Have we reached peak food list yet? There’s no surer vehicle for clicks than lists, however Pavlovian they may feel when you’re the one clicking on them, and food media have taken to them with a vengeance, announcing the ten best burgers and the 11 sexiest pho joints and the 12 chicken ‘n’ waffles you must eat now to be a playah. I could certainly make a case that lists are edging more substantive food-related content out of the marketplace—”I’m gonna write about sexism in wine selling just as soon as I finish ranking Chicago’s ten hottest somms”—but I’d be a hypocrite for doing it because I write them too. Though I didn’t write the one that incited the most anger last week: Chicagoist’s list of the 12 best tacos in Chicago. If we’ve hit peak food list, it’s clear that we’ve hit peak skeptical commenter on food lists too.
On Twitter and in the comments, Chicagoist was served supersize portions of all of the grief that many list makers grow used to: basically, your choices suck, your choices are so white, your choices are all on the north side. The first is just your opinion, man, but the latter two are fair—though I’ll tell you, I can write a list that’s half south-side joints and I’ll still get a scornful comment saying that I didn’t list anywhere to eat in Pullman, and therefore I know nothing about Chicago and must be from Iowa. (Hey, there isn’t anywhere to eat in Pullman. I’ve tried!) There are days I think the most prominent geologic feature on the south side is the chip on its shoulder.
Still, when the list is Mexican and there’s no sign of Pilsen or Little Village on it, they begin to have a point. (It did list two stands at Maxwell Street, and past editions of the same list have included places on the south side.) The thing is, I actually kind of like this list—its problem is just that the headline is inaccurate about what it’s promising. If the people behind the list had described the assignment (which according to Chicagoist food editor Melissa McEwen came from Gothamist in New York to all the affiliated local sites) as what it really was—We Asked Staffers to Name Their Favorite Taco Joint, What’s Yours?—it wouldn’t have set itself up for all the abuse. But then it also wouldn’t have had an SEO-friendly title containing the magic word “best.”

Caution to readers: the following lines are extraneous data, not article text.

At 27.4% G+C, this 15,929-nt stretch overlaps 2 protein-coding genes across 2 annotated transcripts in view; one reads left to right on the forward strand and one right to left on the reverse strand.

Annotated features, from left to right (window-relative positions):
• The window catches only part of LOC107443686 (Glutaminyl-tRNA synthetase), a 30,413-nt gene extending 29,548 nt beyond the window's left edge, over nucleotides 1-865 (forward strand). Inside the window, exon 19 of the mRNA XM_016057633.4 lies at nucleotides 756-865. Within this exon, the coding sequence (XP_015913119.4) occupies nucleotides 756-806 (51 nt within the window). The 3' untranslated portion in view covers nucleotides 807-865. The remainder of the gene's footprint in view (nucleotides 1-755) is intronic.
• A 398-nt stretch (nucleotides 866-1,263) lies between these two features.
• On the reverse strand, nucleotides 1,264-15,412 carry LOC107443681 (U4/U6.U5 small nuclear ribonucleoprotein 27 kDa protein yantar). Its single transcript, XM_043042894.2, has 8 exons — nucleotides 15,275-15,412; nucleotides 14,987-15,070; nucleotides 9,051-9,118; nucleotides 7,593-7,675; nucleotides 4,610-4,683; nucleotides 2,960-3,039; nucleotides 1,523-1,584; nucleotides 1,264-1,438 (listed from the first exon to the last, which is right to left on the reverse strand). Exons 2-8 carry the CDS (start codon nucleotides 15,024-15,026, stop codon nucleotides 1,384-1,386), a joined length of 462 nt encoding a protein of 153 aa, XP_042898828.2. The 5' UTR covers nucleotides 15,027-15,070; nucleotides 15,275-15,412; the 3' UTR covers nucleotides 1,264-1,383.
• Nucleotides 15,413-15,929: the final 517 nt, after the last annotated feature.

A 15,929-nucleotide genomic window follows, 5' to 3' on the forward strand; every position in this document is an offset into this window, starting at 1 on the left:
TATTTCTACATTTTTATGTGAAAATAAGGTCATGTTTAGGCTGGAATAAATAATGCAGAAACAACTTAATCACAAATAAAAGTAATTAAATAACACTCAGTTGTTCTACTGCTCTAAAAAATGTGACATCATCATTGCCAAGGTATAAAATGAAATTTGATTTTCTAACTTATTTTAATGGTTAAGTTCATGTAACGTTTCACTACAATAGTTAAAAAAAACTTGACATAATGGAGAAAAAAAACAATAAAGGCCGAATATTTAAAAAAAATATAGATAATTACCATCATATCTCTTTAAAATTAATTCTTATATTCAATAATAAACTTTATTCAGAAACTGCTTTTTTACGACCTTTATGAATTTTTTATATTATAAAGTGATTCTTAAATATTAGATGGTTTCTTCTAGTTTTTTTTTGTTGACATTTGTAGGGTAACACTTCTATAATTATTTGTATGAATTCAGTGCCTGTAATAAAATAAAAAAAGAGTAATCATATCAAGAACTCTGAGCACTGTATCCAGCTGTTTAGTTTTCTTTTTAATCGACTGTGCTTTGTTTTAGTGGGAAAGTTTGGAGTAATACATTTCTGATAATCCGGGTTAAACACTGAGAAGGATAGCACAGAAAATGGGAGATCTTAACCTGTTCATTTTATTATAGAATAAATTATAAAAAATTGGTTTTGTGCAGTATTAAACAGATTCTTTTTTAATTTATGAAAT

“Best” is the most important word in any list headline, because that’s what people search for—”best doughnut in Wilkes-Barre,” “best place to get wasted in Provo,” and so on. So you want your list to not only come up in those results, but to look like the most definitive, unimpeachable source among them. The reality is, though, that just because a publication called it that, the reader doesn’t really know how much of an expert the list compiler is. There’s an awfully good chance that, working for peanuts, some writer just took the results off previous lists and scrambled them around. That’s especially true of national lists—look, nobody travels around and eats cheeseburgers constantly enough to really tell you what the 100 best cheeseburgers in America are. A list like that is basically created entirely out of Google searches, and mostly represents the places that had hot reputations a decade ago and linger online. Kuma’s will stand in for Chicago forever—that is, assuming the compiler is hip enough to know about that place and isn’t still hyping the Billy Goat.